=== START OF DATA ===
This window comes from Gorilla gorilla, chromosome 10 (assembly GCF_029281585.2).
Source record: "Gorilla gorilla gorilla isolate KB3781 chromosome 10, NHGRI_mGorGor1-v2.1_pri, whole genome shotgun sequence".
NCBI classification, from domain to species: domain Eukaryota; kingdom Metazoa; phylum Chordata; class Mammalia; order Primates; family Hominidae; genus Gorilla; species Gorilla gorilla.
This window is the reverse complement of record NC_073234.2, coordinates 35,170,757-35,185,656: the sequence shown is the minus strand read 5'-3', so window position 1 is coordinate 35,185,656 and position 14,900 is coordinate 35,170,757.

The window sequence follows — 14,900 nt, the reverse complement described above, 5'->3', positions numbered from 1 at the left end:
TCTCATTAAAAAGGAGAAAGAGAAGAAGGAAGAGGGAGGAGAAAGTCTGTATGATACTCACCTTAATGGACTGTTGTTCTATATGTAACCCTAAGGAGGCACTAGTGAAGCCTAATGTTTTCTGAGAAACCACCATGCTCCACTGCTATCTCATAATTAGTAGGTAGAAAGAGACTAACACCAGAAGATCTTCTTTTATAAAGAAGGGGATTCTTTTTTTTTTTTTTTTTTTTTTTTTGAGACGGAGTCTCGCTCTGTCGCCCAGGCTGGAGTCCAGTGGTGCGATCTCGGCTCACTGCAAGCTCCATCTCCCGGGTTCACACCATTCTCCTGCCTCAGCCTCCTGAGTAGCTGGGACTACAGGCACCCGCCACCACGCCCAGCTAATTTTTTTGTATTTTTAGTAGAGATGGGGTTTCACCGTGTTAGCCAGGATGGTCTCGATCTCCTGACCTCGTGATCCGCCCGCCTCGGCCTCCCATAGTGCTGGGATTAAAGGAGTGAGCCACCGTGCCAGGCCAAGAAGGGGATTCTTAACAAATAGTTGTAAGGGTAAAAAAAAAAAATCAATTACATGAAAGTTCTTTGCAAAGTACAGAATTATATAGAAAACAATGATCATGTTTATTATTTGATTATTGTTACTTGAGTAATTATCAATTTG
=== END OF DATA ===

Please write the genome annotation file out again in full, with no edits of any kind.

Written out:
This window comes from Gorilla gorilla, chromosome 10 (assembly GCF_029281585.2).
Source record: "Gorilla gorilla gorilla isolate KB3781 chromosome 10, NHGRI_mGorGor1-v2.1_pri, whole genome shotgun sequence".
NCBI classification, from domain to species: domain Eukaryota; kingdom Metazoa; phylum Chordata; class Mammalia; order Primates; family Hominidae; genus Gorilla; species Gorilla gorilla.
This window is the reverse complement of record NC_073234.2, coordinates 35,170,757-35,185,656: the sequence shown is the minus strand read 5'-3', so window position 1 is coordinate 35,185,656 and position 14,900 is coordinate 35,170,757.

The window sequence follows — 14,900 nt, the reverse complement described above, 5'->3', positions numbered from 1 at the left end:
TCTCATTAAAAAGGAGAAAGAGAAGAAGGAAGAGGGAGGAGAAAGTCTGTATGATACTCACCTTAATGGACTGTTGTTCTATATGTAACCCTAAGGAGGCACTAGTGAAGCCTAATGTTTTCTGAGAAACCACCATGCTCCACTGCTATCTCATAATTAGTAGGTAGAAAGAGACTAACACCAGAAGATCTTCTTTTATAAAGAAGGGGATTCTTTTTTTTTTTTTTTTTTTTTTTTTGAGACGGAGTCTCGCTCTGTCGCCCAGGCTGGAGTCCAGTGGTGCGATCTCGGCTCACTGCAAGCTCCATCTCCCGGGTTCACACCATTCTCCTGCCTCAGCCTCCTGAGTAGCTGGGACTACAGGCACCCGCCACCACGCCCAGCTAATTTTTTTGTATTTTTAGTAGAGATGGGGTTTCACCGTGTTAGCCAGGATGGTCTCGATCTCCTGACCTCGTGATCCGCCCGCCTCGGCCTCCCATAGTGCTGGGATTAAAGGAGTGAGCCACCGTGCCAGGCCAAGAAGGGGATTCTTAACAAATAGTTGTAAGGGTAAAAAAAAAAAATCAATTACATGAAAGTTCTTTGCAAAGTACAGAATTATATAGAAAACAATGATCATGTTTATTATTTGATTATTGTTACTTGAGTAATTATCAATTTG